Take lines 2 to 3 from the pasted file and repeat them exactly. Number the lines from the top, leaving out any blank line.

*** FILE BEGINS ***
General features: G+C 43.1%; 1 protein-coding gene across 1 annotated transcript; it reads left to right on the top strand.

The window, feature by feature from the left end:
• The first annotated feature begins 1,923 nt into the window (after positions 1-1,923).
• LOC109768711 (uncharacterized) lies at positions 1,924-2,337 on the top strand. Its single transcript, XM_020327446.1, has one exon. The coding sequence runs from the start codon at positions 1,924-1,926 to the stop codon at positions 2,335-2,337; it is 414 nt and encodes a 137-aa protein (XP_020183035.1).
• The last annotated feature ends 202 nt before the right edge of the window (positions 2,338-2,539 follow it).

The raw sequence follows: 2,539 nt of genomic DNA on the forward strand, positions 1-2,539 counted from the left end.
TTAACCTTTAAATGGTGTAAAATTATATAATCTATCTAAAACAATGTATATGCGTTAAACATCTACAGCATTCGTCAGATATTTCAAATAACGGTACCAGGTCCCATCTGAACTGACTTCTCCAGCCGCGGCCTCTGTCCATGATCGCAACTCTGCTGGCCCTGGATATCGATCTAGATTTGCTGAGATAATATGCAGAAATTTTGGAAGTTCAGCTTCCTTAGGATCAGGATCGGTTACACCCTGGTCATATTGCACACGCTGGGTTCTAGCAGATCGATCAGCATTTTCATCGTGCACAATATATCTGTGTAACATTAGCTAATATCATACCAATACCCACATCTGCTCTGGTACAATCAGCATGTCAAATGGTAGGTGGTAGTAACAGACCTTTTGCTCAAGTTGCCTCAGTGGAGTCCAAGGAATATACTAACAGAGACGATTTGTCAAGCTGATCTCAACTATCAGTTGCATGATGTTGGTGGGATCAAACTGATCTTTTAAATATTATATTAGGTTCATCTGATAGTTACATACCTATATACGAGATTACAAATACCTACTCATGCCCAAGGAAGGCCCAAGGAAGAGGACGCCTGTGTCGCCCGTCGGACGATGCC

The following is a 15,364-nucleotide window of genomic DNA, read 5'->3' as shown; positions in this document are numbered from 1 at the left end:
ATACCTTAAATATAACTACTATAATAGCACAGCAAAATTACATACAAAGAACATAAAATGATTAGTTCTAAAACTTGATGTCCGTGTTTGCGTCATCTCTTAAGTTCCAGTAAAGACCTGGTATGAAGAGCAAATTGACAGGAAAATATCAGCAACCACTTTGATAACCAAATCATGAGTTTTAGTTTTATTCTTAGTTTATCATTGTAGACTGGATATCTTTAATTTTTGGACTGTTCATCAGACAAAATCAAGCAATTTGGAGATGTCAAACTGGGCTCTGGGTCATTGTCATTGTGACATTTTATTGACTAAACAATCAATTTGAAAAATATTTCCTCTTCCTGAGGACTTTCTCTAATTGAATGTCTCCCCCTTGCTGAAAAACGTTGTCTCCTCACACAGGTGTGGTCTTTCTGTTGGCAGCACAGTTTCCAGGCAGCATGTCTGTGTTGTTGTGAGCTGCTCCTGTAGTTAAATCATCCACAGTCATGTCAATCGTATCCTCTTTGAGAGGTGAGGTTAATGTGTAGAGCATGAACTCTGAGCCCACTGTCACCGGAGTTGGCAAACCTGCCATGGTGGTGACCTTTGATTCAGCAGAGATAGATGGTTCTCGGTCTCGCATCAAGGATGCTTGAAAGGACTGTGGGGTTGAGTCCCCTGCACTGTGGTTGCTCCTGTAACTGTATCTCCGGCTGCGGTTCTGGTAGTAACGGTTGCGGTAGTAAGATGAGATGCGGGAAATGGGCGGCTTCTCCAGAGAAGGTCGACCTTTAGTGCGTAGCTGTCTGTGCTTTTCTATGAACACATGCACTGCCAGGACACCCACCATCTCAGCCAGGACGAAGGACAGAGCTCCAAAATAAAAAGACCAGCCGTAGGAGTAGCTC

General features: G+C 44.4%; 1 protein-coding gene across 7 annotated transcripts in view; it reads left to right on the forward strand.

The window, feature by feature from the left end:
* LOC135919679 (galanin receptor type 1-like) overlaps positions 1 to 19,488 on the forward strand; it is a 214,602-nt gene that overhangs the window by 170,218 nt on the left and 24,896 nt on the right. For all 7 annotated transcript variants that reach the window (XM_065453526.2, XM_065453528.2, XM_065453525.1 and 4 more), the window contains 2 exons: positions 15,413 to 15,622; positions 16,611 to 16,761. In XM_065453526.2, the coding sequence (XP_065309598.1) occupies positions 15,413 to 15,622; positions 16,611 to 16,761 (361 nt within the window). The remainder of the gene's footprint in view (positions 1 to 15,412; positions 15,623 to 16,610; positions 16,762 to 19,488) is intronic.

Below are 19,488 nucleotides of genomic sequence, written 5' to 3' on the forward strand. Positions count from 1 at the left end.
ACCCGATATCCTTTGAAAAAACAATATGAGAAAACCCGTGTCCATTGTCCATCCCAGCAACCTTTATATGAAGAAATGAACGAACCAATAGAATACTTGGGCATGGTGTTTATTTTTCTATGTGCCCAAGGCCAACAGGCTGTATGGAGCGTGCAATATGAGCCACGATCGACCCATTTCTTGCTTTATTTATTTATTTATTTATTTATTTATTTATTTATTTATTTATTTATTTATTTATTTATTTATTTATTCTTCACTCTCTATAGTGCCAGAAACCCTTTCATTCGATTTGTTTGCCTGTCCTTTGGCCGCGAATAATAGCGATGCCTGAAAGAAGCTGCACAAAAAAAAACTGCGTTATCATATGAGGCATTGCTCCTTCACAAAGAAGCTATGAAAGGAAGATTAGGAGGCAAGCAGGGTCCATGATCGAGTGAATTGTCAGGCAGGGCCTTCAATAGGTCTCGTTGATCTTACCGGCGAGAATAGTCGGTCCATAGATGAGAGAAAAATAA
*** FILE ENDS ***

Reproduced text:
The window, feature by feature from the left end:
• The first annotated feature begins 1,923 nt into the window (after positions 1-1,923).